Setting Up the GCHP Environment v12

From Geos-chem
Revision as of 17:13, 20 October 2020 by Lizzie Lundgren (Talk | contribs) (Recent Changes)

Jump to: navigation, search

Previous | Next | Getting Started with GCHP v12 | GCHP Main Page

  1. Hardware and Software Requirements
  2. Downloading Source Code and Data Directories
  3. Obtaining a Run Directory
  4. Setting Up the GCHP Environment
  5. Compiling
  6. Running GCHP: Basics
  7. Running GCHP: Configuration
  8. Output Data
  9. Developing GCHP
  10. Run Configuration Files


Please note that documentation on this page primarily reflects the latest GCHP public release which is currently the GCHP 12 series. The documentation will be updated for the GCHP 13.0.0 release over the coming months.

Mid-version Changes

Please note that starting in GCHP 12.5.0 the environment file must include defining environment variable gFTL. If you have an existing environment file, please add the following when upgrading to GCHP 12.5.0:

# Set path to GMAO Fortran template library (gFTL)
export gFTL=$(readlink -f ./gFTL)

This code assumes your environment file is sourced from the run directory where a gFTL symbolic link was created during run directory creation. If you source the environment file, adjust as needed.

Create an Environment File

You must load all necessary libraries and export certain environment variables before compiling GCHP. The GCHP environment is different from GEOS-Chem Classic and is often considered the largest obstacle to getting GCHP up and running for the first time. We have tried to make setting libraries and variables as automatic as possible to minimize problems. However, libraries will always be specific to your local compute cluster which presents challenges for compatibility. We recommend simplifying the environment setup process by customizing a GCHP-specific environment file that works on your system and saving it for future work.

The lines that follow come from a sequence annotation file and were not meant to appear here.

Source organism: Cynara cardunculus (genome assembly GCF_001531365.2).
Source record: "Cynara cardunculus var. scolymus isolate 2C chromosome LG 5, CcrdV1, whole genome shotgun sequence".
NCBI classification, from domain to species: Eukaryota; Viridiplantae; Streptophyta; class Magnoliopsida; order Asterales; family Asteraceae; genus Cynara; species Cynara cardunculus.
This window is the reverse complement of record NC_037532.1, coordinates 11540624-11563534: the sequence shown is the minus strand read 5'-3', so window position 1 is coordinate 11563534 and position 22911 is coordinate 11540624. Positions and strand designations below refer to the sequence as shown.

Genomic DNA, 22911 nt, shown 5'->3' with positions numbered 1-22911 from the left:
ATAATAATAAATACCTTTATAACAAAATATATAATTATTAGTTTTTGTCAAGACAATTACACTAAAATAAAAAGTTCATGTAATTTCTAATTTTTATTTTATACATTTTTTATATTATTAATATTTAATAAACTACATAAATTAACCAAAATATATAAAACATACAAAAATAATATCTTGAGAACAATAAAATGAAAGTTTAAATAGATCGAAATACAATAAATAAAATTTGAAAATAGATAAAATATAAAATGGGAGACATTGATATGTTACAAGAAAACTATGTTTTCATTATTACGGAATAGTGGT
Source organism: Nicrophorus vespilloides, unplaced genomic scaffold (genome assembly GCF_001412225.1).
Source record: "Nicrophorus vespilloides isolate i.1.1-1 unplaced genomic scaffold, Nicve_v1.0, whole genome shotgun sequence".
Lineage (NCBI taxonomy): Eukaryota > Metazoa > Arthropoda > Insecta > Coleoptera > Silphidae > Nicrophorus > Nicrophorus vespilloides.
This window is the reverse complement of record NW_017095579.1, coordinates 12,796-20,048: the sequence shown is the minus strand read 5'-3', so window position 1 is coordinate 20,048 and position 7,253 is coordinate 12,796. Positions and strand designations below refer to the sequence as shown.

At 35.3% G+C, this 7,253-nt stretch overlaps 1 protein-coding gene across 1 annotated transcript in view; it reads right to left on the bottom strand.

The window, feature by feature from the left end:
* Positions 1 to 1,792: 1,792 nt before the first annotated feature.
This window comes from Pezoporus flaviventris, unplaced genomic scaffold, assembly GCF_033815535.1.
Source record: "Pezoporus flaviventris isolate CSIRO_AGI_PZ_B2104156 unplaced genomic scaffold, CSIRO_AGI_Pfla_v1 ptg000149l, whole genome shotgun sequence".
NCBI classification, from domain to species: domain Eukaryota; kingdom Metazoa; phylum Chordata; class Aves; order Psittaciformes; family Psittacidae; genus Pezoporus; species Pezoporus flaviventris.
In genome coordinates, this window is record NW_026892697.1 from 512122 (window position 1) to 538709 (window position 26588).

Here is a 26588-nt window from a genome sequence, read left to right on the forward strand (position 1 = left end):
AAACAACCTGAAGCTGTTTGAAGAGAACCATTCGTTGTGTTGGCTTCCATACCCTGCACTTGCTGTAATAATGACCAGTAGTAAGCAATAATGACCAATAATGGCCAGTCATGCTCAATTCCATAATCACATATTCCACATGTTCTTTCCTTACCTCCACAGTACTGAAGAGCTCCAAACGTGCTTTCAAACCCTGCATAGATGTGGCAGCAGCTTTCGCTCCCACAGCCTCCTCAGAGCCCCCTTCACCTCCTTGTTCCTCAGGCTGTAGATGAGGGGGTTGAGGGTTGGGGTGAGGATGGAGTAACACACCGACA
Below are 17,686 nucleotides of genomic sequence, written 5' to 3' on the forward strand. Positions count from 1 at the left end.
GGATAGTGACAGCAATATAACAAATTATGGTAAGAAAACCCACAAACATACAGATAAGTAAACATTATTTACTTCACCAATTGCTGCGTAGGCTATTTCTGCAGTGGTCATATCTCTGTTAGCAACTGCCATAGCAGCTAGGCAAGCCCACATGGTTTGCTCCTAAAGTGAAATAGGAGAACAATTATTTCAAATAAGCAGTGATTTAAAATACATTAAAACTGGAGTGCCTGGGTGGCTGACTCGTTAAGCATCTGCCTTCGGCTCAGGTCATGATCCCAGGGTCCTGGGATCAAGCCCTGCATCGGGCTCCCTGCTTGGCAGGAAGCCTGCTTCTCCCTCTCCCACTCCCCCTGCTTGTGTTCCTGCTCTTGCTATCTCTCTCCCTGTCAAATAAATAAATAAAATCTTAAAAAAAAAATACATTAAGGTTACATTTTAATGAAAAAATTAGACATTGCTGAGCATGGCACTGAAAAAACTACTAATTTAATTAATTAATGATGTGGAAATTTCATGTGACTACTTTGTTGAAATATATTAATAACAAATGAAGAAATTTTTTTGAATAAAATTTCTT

Sample environment files are included in the run directory, several for the Harvard University Odyssey cluster and one for a more generic Linux system. These are located in the environmentFileSamples subdirectory. You can use these to develop one compatible with your system. Each sample environment file is customized for a specific combination of Fortran compiler, MPI implementation, netCDF libraries, and compute cluster. For clarity we recommend using the naming format gchp.compiler_mpi_cluster.env. For example, gchp.ifort17_openmpi3_computecanada.env. Open several of the sample environment files and getting familiar with the environment variables set.

An example of environment variables needed for GCHP are as follows. In this example a version of netCDF is used that does not break up the C and Fortran libraries. Setting environment variables for netCDF-Fortran is therefore commented out. For more discussion about this, and whether you need to do it based on your netCDF library, see the netCDF libraries section of this guide.

if  $- = *i*  ; then
  echo "Loading modules for GCHP on Odyssey, please wait ..."
fi

#==============================================================================
# %%%%% Clear existing environment variables %%%%%
#==============================================================================
unset GC_BIN
unset GC_INCLUDE
unset GC_LIB
unset GC_F_BIN
unset GC_F_INCLUDE
unset GC_F_LIB 

#==============================================================================
# Modules (specific to compute cluster)
#==============================================================================

module purge
module load git/2.17.0-fasrc01 

# Modules for CentOS7
module load intel/17.0.4-fasrc01
module load openmpi/3.1.1-fasrc01
module load netcdf/4.1.3-fasrc03 

#==============================================================================
# Environment variables
#==============================================================================